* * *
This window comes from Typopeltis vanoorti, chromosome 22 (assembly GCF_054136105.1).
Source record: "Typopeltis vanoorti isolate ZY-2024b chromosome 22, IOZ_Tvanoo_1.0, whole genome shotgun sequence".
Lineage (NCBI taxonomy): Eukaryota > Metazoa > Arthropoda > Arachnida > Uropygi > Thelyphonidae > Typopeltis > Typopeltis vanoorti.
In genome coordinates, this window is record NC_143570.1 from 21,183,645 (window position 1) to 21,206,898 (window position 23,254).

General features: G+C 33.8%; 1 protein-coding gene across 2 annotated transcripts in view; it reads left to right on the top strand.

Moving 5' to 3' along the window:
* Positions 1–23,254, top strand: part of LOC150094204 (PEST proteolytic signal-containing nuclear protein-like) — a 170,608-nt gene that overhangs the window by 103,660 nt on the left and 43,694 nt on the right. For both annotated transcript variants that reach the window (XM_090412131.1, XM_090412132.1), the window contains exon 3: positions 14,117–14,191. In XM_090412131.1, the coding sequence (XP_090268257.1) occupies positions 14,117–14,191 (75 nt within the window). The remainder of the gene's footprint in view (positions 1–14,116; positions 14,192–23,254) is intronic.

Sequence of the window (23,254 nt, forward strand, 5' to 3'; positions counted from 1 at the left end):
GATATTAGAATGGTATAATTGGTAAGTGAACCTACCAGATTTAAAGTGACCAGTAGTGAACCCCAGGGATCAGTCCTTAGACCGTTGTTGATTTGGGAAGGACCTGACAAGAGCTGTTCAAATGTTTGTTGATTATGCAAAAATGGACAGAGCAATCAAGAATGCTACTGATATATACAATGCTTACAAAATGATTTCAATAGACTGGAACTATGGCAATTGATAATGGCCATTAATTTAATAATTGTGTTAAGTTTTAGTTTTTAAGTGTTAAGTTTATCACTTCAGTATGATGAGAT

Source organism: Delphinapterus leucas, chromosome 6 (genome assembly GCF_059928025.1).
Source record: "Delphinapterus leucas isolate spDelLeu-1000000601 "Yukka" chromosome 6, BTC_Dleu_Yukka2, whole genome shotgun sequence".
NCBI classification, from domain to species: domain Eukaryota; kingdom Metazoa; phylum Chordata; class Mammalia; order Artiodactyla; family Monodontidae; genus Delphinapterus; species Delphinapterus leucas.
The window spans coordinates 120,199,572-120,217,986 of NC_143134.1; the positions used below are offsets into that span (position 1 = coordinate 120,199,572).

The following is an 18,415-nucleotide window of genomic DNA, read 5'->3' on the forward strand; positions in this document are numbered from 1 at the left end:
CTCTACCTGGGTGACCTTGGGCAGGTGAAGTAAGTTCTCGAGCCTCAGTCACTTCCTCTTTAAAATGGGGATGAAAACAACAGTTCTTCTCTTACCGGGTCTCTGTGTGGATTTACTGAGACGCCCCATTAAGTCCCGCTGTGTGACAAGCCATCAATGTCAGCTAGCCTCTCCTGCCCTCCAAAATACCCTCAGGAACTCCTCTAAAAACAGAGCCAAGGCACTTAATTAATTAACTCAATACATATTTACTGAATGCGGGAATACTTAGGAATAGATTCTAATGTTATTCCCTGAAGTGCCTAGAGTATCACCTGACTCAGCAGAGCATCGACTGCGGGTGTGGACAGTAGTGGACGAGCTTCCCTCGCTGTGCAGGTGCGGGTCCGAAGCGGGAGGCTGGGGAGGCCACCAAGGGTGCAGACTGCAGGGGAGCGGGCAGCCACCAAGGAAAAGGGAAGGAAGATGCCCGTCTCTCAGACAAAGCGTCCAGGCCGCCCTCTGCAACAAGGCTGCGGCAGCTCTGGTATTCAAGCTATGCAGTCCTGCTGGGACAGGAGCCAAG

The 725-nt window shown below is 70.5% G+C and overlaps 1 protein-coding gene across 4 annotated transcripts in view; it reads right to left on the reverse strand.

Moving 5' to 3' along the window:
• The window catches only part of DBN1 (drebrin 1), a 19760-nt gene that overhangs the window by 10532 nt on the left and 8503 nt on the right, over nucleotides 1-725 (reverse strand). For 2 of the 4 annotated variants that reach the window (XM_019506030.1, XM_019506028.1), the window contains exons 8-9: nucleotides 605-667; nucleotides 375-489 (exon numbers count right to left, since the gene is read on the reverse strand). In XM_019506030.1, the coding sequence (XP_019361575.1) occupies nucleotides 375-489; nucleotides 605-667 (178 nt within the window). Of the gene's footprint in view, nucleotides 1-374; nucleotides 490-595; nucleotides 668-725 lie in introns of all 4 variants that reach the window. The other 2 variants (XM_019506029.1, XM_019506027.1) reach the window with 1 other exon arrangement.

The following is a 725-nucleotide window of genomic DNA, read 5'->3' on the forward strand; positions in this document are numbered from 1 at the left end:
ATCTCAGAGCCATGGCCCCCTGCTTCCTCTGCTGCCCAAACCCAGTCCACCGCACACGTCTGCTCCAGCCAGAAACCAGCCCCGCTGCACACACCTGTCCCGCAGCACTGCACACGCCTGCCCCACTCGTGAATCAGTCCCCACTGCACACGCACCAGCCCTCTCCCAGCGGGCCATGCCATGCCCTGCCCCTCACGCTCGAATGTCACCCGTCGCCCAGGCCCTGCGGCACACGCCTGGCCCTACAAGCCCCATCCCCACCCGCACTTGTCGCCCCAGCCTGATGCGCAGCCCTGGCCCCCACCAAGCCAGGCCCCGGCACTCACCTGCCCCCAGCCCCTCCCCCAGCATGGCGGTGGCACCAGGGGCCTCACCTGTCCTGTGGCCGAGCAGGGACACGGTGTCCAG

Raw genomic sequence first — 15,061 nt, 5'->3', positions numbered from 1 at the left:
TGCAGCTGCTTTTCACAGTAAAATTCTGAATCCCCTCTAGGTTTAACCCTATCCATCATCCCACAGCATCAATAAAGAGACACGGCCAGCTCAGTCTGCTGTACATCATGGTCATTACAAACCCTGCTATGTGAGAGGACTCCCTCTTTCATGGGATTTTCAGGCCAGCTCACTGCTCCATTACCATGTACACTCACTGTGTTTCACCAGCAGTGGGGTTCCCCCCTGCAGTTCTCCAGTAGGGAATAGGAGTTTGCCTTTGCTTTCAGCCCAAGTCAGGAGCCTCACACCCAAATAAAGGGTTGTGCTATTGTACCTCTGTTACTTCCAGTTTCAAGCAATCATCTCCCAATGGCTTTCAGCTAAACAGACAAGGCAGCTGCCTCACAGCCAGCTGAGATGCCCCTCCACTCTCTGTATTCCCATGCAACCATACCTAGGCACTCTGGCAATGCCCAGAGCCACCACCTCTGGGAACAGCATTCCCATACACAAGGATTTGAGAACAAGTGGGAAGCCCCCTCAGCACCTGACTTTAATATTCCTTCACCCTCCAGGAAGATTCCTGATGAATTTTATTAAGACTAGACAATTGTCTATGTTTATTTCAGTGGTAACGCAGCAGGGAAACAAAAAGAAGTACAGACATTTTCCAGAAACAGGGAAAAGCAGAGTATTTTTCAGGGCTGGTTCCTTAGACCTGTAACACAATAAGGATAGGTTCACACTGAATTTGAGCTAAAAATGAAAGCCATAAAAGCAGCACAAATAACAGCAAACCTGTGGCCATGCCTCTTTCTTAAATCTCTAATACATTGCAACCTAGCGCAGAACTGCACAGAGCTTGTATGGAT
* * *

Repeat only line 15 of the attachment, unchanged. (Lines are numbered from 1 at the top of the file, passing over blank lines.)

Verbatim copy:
CTCTACCTGGGTGACCTTGGGCAGGTGAAGTAAGTTCTCGAGCCTCAGTCACTTCCTCTTTAAAATGGGGATGAAAACAACAGTTCTTCTCTTACCGGGTCTCTGTGTGGATTTACTGAGACGCCCCATTAAGTCCCGCTGTGTGACAAGCCATCAATGTCAGCTAGCCTCTCCTGCCCTCCAAAATACCCTCAGGAACTCCTCTAAAAACAGAGCCAAGGCACTTAATTAATTAACTCAATACATATTTACTGAATGCGGGAATACTTAGGAATAGATTCTAATGTTATTCCCTGAAGTGCCTAGAGTATCACCTGACTCAGCAGAGCATCGACTGCGGGTGTGGACAGTAGTGGACGAGCTTCCCTCGCTGTGCAGGTGCGGGTCCGAAGCGGGAGGCTGGGGAGGCCACCAAGGGTGCAGACTGCAGGGGAGCGGGCAGCCACCAAGGAAAAGGGAAGGAAGATGCCCGTCTCTCAGACAAAGCGTCCAGGCCGCCCTCTGCAACAAGGCTGCGGCAGCTCTGGTATTCAAGCTATGCAGTCCTGCTGGGACAGGAGCCAAG